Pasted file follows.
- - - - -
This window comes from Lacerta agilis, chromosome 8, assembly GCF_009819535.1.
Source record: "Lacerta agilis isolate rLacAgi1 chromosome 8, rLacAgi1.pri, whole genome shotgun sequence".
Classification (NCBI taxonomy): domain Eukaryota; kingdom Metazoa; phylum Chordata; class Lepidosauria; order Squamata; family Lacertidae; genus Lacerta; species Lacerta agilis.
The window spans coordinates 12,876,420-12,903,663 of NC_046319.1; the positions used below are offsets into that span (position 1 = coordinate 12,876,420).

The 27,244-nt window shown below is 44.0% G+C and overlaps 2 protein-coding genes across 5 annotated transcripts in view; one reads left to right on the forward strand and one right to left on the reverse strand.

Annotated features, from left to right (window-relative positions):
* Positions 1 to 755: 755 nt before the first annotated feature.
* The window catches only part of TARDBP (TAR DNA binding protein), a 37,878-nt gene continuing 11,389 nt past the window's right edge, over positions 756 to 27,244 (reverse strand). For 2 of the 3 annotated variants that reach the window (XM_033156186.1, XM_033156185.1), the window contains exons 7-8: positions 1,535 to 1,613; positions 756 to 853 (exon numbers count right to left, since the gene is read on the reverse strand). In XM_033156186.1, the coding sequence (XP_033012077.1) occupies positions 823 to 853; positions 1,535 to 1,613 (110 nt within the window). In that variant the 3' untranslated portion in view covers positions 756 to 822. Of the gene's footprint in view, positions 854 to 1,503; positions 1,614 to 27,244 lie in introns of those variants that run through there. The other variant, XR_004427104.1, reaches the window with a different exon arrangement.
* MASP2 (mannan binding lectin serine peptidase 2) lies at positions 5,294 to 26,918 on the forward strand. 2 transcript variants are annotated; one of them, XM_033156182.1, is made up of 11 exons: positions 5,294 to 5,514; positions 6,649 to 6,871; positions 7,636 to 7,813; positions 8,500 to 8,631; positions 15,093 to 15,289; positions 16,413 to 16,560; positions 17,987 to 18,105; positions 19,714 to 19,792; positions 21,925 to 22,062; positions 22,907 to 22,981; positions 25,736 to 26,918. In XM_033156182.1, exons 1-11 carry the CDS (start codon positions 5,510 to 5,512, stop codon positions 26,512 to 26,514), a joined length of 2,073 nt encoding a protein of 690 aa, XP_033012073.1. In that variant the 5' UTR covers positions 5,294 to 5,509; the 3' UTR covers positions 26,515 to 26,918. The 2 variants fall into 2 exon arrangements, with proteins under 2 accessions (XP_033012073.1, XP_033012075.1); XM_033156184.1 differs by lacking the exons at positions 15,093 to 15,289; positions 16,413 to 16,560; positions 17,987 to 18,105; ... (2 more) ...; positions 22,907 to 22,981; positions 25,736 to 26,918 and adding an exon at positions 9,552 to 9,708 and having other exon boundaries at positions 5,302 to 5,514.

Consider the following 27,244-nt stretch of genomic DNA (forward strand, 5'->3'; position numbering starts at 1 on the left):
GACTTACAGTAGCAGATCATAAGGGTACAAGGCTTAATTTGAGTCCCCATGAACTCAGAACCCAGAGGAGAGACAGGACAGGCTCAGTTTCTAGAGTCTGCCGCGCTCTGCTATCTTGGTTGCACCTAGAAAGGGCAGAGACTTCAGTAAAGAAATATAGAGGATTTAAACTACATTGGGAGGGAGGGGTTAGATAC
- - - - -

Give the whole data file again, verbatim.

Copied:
This window comes from Lacerta agilis, chromosome 8, assembly GCF_009819535.1.
Source record: "Lacerta agilis isolate rLacAgi1 chromosome 8, rLacAgi1.pri, whole genome shotgun sequence".
Classification (NCBI taxonomy): domain Eukaryota; kingdom Metazoa; phylum Chordata; class Lepidosauria; order Squamata; family Lacertidae; genus Lacerta; species Lacerta agilis.
The window spans coordinates 12,876,420-12,903,663 of NC_046319.1; the positions used below are offsets into that span (position 1 = coordinate 12,876,420).

The 27,244-nt window shown below is 44.0% G+C and overlaps 2 protein-coding genes across 5 annotated transcripts in view; one reads left to right on the forward strand and one right to left on the reverse strand.

Annotated features, from left to right (window-relative positions):
* Positions 1 to 755: 755 nt before the first annotated feature.
* The window catches only part of TARDBP (TAR DNA binding protein), a 37,878-nt gene continuing 11,389 nt past the window's right edge, over positions 756 to 27,244 (reverse strand). For 2 of the 3 annotated variants that reach the window (XM_033156186.1, XM_033156185.1), the window contains exons 7-8: positions 1,535 to 1,613; positions 756 to 853 (exon numbers count right to left, since the gene is read on the reverse strand). In XM_033156186.1, the coding sequence (XP_033012077.1) occupies positions 823 to 853; positions 1,535 to 1,613 (110 nt within the window). In that variant the 3' untranslated portion in view covers positions 756 to 822. Of the gene's footprint in view, positions 854 to 1,503; positions 1,614 to 27,244 lie in introns of those variants that run through there. The other variant, XR_004427104.1, reaches the window with a different exon arrangement.
* MASP2 (mannan binding lectin serine peptidase 2) lies at positions 5,294 to 26,918 on the forward strand. 2 transcript variants are annotated; one of them, XM_033156182.1, is made up of 11 exons: positions 5,294 to 5,514; positions 6,649 to 6,871; positions 7,636 to 7,813; positions 8,500 to 8,631; positions 15,093 to 15,289; positions 16,413 to 16,560; positions 17,987 to 18,105; positions 19,714 to 19,792; positions 21,925 to 22,062; positions 22,907 to 22,981; positions 25,736 to 26,918. In XM_033156182.1, exons 1-11 carry the CDS (start codon positions 5,510 to 5,512, stop codon positions 26,512 to 26,514), a joined length of 2,073 nt encoding a protein of 690 aa, XP_033012073.1. In that variant the 5' UTR covers positions 5,294 to 5,509; the 3' UTR covers positions 26,515 to 26,918. The 2 variants fall into 2 exon arrangements, with proteins under 2 accessions (XP_033012073.1, XP_033012075.1); XM_033156184.1 differs by lacking the exons at positions 15,093 to 15,289; positions 16,413 to 16,560; positions 17,987 to 18,105; ... (2 more) ...; positions 22,907 to 22,981; positions 25,736 to 26,918 and adding an exon at positions 9,552 to 9,708 and having other exon boundaries at positions 5,302 to 5,514.

Consider the following 27,244-nt stretch of genomic DNA (forward strand, 5'->3'; position numbering starts at 1 on the left):
GACTTACAGTAGCAGATCATAAGGGTACAAGGCTTAATTTGAGTCCCCATGAACTCAGAACCCAGAGGAGAGACAGGACAGGCTCAGTTTCTAGAGTCTGCCGCGCTCTGCTATCTTGGTTGCACCTAGAAAGGGCAGAGACTTCAGTAAAGAAATATAGAGGATTTAAACTACATTGGGAGGGAGGGGTTAGATAC